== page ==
The self-guided tour begins at City Centre Community Centre and takes participants through 12 public art exhibits. It is about 12 kilometres long and takes an hour and a half. Many of the art pieces included in the tour demonstrate the power and resilience of community, connection, togetherness, home and place, according to city staff. The pandemic provides a unique lens through which to view these works.

Velkova says the city often develops similar self-led cultural events, particularly those that engage with the public art collection.

“As our collection grows, we are always programming different ways to experience it,” she says.

Find more information on public art in the city go to www.richmond.ca/culture/publicart/guides.htm

Let’s block ads! (Why?)



Source link

Continue Reading

Art

Winnipeg Art Gallery's Inuit Art Centre gets a new Inuktut name – Nunatsiaq News

Published

 on


The Winnipeg Art Gallery’s new Inuit Art Centre is going to be lit.

The gallery announced a new Inuktut name for the centre on Wednesday, Oct. 28: Qaumajuq, which translates as “it is bright” or “it is lit,” a nod to the light that flows into the new building.

The name Qaujamuq was suggested and selected by the WAG’s Indigenous Advisory Circle and its Indigenous language advisory committee, which included Inuktut speakers Taqralik Partridge, Krista Ulujuk Zawadski, Johnny Kasudluak and Theresie Tungilik.

To note the traditional territory the buildings sits on, the advisory circle also opted to give the building an Anishinaabemowin name: Biindigin Biwaasaeyaah, meaning “Come on in, the dawn of light is here” or “the dawn of light is coming.”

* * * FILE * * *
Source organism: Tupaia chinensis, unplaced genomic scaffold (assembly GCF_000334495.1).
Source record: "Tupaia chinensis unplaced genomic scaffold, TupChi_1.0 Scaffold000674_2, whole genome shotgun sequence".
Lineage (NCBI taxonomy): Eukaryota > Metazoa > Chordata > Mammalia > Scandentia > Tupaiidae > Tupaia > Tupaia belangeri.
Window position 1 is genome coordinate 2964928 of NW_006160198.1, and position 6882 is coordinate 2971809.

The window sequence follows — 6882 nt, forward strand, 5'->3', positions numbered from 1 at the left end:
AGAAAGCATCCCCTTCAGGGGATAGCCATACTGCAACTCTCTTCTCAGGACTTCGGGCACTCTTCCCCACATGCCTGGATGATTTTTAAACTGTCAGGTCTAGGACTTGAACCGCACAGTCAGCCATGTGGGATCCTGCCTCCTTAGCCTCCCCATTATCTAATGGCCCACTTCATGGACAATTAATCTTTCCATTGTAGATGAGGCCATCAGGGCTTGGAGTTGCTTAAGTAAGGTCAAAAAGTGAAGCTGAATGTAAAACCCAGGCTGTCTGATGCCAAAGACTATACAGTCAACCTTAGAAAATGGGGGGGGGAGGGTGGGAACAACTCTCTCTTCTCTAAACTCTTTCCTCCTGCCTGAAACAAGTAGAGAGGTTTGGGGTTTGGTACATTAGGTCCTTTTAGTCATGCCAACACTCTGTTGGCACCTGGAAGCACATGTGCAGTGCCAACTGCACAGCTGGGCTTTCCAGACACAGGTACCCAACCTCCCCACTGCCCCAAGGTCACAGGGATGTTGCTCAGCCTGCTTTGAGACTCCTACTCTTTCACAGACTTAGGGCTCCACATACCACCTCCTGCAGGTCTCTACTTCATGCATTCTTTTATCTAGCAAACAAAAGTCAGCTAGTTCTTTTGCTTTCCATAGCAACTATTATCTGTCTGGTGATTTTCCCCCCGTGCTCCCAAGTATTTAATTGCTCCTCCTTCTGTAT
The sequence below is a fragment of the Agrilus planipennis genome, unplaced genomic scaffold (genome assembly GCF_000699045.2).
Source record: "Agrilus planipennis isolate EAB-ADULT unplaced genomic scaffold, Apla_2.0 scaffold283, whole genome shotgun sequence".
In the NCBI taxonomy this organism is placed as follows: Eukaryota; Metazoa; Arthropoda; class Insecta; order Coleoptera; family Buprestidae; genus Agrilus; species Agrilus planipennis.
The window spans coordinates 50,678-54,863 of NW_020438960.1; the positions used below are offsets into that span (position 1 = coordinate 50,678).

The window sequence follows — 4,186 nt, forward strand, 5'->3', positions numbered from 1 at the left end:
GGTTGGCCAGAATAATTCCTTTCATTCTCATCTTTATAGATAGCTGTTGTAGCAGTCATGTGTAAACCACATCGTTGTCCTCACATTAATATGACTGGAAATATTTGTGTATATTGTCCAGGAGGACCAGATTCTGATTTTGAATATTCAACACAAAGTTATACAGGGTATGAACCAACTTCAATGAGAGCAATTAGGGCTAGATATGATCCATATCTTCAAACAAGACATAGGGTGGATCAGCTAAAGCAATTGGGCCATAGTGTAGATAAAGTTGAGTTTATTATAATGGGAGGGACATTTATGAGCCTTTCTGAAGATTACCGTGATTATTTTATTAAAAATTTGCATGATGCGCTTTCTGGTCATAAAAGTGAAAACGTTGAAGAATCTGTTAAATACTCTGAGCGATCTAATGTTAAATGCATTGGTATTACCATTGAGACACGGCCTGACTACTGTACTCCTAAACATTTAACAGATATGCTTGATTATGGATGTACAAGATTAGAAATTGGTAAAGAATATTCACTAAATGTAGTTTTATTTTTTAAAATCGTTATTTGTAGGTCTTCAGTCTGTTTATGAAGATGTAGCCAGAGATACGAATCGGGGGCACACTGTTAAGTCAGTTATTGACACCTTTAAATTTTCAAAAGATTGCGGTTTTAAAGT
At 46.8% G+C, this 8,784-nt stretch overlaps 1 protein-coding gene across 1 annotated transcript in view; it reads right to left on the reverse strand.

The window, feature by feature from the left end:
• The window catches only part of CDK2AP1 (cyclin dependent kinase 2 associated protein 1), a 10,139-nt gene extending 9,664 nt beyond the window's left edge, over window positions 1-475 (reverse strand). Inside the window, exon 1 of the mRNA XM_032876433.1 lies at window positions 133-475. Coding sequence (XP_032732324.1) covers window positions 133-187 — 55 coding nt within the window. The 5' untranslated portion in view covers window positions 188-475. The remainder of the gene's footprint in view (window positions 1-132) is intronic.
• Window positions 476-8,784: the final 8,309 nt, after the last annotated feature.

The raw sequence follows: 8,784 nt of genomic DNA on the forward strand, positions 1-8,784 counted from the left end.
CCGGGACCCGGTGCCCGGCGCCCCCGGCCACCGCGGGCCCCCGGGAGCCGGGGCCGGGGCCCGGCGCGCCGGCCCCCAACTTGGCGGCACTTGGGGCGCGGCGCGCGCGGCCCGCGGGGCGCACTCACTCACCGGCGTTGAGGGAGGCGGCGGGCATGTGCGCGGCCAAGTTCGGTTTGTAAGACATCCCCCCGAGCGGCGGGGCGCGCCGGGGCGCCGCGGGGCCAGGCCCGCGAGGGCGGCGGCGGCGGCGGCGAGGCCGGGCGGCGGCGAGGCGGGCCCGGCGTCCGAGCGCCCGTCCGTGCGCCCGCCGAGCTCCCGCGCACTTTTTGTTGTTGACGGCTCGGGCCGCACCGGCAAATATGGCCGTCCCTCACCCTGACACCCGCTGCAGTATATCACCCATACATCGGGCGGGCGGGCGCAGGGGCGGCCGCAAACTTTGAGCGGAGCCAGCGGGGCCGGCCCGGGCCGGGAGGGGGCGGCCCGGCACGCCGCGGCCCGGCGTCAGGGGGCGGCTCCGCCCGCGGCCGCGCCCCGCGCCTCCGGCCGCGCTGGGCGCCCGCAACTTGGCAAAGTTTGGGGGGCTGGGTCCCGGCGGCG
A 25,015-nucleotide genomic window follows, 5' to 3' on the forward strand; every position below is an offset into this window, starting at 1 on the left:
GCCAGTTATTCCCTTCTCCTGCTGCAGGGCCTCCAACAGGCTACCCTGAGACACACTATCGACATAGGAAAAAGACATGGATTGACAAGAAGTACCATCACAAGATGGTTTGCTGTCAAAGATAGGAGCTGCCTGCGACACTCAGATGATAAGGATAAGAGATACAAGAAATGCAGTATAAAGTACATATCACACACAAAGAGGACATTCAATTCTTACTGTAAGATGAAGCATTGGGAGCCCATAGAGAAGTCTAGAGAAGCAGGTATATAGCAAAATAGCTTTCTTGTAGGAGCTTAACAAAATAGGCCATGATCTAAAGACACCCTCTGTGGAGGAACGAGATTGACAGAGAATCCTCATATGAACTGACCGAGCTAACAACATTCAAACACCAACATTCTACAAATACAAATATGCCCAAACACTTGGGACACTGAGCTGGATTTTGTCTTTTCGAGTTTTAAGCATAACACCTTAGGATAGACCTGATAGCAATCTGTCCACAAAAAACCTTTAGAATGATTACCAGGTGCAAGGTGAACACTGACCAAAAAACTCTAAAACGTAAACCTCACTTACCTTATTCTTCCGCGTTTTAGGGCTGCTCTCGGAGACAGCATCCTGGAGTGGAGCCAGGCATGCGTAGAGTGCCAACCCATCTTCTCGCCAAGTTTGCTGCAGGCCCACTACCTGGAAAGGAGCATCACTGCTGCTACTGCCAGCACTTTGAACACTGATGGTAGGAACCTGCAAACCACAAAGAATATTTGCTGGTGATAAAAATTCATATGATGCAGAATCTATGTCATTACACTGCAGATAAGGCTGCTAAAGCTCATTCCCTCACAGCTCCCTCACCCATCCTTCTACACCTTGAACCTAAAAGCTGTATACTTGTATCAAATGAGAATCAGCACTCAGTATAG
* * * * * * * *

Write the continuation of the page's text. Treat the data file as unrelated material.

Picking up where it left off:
The WAG says this is first time an Indigenous naming of this kind has occurred at a major art institution in Canada.

“We are excited about the transformation and naming of the WAG and the Inuit art centre, to continue the process of decolonization,” said Heather Igloliorte, an Inuk curator and art historian, who serves as co-chair of the advisory circle.

“We are thrilled to share the names of the spaces in the seven Indigenous languages of Manitoba and Inuit Nunangat. We are so honoured to gift the institution with these new names that point to a new path forward for galleries and museums in this country.”

Qaumajuq is expected to open in February 2021, and will offer free admission to Indigenous peoples.

The new 40,000-square-foot building, designed by Michael Maltzan Architecture with Cibinel Architecture, will connect to the existing gallery on all four levels, providing exhibition, learning and event spaces, a revamped shop, plus a new café on the main level.

The WAG is already home to a substantial amount of the Government of Nunavut’s Fine Art Collection, which is held on long-term loan at the gallery.

The gallery just launched a new exhibit called Inuk Style, featuring Inuit clothing from that collection, spanning different regions and styles over the last century.

Let’s block ads! (Why?)



Source link

Continue Reading

Trending